Chen conducted his study in the same group of patients who enrolled in Yeung's study. Among the initial assessments of both groups in the telepsychiatry study were measures of participants' illness beliefs, including questions designed to assess stigmatizing attitudes towards their own symptoms. As part of this study, all participants had bimonthly assessments conducted by telephone of depression symptoms and overall quality of life.

At the end of the six-month study period, participants who had exhibited higher levels of stigma towards their symptoms at the beginning showed less improvement in depression symptoms and in overall quality of life than did those with lower initial stigma scores. The association between baseline stigmatizing attitudes and the outcome of depression treatment was seen in both the telemedicine and the control groups of Yeung's study.

An instructor in Psychiatry at Harvard Medical School, Chen says, "Traditional Chinese communities greatly stigmatize mental illness in part due to the concept of 'face,' which reflects a person's or a family's moral standing within the community. But the effect of that stigma on actual outcomes in depression treatment has never been studied before and certainly not in minority populations. Our study suggests that stigmatizing beliefs may exert an independently harmful effect on depression outcomes. As a separate but related issue, we had hypothesized that culturally sensitive treatment might modify the effects of stigma on depression outcomes, but our results suggest that culturally sensitive diagnosis and care management alone are not enough to mitigate stigma's harmful effects."

Yeung adds, "While patients do benefit from the telepsychiatry-augmented CSCT, those with higher levels of stigma tend to do less well. Future research efforts need to include more education and demystification of mental illness to help reduce stigma, along with investigating patient characteristics that may contribute to or reduce stigma. We're also hoping to disseminate the telepsychiatry-CSCT model to different populations and to groups in various geographical locations, which will require training of mental health clinicians and care managers, education of primary care providers and the support of local primary care clinics."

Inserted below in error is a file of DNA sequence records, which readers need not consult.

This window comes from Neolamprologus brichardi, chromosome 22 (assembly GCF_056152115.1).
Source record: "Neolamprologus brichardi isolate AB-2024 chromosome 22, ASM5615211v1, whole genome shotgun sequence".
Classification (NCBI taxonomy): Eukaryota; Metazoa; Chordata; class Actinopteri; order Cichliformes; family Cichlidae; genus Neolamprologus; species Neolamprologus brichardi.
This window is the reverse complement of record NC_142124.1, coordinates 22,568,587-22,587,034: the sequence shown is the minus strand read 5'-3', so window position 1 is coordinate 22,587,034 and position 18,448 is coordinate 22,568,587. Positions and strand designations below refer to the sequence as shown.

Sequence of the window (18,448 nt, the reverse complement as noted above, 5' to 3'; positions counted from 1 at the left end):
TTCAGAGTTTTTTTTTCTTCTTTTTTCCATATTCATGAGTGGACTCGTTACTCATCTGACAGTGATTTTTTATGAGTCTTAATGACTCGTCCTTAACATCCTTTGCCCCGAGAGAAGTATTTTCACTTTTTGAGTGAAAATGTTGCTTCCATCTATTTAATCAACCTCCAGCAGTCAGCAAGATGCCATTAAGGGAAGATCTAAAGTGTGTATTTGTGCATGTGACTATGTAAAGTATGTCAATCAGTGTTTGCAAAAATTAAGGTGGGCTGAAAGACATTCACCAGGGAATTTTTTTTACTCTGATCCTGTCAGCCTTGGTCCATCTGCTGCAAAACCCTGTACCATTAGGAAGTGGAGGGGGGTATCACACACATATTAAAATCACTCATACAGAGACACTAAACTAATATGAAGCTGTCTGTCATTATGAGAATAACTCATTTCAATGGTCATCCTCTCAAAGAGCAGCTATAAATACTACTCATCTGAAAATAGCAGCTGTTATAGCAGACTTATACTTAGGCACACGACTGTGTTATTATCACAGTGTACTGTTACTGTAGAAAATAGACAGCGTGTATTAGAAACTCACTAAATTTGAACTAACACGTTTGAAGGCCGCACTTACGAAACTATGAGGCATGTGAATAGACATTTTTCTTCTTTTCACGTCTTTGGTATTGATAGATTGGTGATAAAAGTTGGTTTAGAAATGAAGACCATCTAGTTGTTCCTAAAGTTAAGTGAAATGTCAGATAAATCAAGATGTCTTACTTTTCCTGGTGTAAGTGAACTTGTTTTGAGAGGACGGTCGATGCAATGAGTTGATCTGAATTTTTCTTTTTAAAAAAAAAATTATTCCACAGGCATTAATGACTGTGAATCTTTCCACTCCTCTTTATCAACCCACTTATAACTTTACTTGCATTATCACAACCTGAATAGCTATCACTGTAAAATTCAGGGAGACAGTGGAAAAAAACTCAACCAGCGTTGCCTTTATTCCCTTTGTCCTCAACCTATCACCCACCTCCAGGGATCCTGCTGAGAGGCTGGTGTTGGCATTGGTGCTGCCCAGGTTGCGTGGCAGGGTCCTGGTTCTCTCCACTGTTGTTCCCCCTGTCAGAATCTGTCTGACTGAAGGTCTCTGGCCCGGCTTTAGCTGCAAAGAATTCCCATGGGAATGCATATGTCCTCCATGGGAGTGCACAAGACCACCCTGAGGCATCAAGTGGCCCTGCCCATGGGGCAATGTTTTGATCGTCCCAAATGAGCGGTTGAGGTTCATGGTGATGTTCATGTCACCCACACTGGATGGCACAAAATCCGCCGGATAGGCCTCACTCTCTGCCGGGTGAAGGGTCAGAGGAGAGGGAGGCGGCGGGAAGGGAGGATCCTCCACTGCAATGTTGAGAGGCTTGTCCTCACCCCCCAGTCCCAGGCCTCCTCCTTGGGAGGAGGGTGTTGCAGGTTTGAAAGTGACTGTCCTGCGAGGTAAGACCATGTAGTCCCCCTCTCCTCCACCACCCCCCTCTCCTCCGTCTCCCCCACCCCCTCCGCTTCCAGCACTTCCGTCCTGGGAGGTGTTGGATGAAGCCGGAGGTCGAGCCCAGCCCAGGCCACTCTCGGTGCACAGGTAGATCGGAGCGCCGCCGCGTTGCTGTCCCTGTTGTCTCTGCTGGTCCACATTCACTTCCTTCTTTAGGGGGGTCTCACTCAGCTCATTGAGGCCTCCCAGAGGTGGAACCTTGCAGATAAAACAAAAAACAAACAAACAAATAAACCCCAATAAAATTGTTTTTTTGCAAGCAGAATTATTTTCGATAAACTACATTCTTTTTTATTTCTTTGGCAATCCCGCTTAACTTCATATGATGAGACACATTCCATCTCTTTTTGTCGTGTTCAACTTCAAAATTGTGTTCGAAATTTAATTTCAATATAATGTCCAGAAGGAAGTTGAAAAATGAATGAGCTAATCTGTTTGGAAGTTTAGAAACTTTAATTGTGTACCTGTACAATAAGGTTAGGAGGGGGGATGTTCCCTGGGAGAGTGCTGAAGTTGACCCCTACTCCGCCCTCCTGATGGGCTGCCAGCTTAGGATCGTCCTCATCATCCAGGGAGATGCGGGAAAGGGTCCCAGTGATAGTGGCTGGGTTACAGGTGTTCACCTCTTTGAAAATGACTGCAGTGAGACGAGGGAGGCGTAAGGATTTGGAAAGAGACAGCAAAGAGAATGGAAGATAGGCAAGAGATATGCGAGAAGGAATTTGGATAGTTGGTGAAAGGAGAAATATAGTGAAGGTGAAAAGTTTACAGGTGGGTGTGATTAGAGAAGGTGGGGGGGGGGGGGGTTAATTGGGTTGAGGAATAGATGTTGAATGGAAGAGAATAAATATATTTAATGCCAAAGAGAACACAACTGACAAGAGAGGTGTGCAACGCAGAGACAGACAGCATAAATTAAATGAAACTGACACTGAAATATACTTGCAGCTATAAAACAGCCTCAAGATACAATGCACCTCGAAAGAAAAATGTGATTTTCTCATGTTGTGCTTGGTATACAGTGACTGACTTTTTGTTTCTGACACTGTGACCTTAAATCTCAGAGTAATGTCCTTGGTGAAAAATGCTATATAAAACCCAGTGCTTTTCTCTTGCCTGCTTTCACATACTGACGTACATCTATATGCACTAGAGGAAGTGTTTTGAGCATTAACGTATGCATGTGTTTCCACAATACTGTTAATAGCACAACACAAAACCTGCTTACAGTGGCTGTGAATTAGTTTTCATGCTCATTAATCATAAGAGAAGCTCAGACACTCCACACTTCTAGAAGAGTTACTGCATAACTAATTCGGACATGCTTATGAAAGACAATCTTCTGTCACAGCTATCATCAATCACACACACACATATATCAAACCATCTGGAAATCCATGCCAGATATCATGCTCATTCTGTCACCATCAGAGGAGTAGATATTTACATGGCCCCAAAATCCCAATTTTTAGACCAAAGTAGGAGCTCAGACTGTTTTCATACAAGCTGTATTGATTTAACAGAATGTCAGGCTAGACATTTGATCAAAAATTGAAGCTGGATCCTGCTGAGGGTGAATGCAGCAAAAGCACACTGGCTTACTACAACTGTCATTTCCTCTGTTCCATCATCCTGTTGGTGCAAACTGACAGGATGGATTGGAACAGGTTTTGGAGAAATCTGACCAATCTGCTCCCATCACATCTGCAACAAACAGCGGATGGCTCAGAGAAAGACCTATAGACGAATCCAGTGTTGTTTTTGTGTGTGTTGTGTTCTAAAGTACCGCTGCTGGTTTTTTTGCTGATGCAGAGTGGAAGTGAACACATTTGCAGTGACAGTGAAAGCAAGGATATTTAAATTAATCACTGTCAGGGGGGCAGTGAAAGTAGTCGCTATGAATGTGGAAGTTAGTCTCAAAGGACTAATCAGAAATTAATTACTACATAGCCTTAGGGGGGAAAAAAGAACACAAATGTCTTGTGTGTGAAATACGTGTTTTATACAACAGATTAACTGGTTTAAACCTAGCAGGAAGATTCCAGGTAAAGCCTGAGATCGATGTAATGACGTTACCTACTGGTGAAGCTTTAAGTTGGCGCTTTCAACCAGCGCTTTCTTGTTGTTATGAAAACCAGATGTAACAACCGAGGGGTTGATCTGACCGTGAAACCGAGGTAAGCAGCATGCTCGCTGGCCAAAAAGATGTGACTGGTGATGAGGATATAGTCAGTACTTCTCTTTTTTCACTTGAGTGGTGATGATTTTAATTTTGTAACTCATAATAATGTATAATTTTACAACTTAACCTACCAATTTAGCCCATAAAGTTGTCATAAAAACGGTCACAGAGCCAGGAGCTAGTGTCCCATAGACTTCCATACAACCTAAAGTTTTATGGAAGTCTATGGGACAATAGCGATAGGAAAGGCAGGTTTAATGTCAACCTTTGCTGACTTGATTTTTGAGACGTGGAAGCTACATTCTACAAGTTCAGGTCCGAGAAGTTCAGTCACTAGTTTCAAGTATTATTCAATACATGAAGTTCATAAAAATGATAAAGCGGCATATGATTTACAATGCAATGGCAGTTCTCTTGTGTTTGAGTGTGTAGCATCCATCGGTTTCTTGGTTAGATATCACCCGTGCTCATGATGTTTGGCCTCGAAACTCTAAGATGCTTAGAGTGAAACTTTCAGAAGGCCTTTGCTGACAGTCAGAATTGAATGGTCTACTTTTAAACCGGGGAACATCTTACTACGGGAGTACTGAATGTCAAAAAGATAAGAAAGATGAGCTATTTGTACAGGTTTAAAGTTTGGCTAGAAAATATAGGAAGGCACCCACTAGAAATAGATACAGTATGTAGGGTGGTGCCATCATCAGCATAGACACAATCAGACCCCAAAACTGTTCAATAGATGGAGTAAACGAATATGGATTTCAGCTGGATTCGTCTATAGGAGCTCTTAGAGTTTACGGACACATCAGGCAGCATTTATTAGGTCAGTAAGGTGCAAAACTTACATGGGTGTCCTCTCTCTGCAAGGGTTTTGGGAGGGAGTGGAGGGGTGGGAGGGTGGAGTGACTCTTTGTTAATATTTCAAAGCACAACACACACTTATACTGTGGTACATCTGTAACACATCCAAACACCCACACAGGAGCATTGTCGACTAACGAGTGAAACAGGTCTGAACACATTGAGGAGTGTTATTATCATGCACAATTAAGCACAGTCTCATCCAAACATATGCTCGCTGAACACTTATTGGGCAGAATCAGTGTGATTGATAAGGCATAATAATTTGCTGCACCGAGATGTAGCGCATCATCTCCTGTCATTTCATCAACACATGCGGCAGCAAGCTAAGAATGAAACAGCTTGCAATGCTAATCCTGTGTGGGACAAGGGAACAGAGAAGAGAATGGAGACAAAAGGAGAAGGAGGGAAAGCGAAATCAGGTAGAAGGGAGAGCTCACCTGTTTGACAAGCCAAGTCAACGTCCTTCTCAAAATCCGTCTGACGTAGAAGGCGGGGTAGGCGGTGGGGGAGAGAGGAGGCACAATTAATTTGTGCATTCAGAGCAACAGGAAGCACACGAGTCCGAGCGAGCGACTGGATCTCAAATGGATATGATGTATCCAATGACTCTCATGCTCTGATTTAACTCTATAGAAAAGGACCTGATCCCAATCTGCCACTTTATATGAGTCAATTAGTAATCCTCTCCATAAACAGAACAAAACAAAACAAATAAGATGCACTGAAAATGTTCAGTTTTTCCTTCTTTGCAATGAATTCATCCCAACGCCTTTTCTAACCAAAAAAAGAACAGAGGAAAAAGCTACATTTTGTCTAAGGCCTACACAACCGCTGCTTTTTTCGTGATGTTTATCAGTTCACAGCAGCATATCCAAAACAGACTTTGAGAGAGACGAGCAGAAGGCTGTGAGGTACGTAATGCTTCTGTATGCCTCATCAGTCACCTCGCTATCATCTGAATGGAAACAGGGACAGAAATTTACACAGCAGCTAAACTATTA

The telepsychiatry study, which was published in the August issue of Journal of Clinical Psychiatry, was supported by National Institutes of Health grant RO1 MH079831. The stigma study, which has received advance online publication on the journal's website was supported by fellowship grants from Harvard Medical School.

Massachusetts General Hospital, founded in 1811, is the original and largest teaching hospital of Harvard Medical School. The MGH Research Institute conducts the largest hospital-based research program in the nation, with an annual research budget of more than $800 million and major research centers in HIV/AIDS, cardiovascular research, cancer, computational and integrative biology, cutaneous biology, human genetics, medical imaging, neurodegenerative disorders, regenerative medicine, reproductive biology, systems biology, photomedicine and transplantation biology. The MGH topped the 2015 Nature Index list of health care organizations publishing in leading scientific journals, earned the prestigious 2015 Foster G. McGaw Prize for Excellence in Community Service. In August 2016 the MGH was once again named to the Honor Roll in the U.S. News & World Report list of "America's Best Hospitals."

Massachusetts General Hospital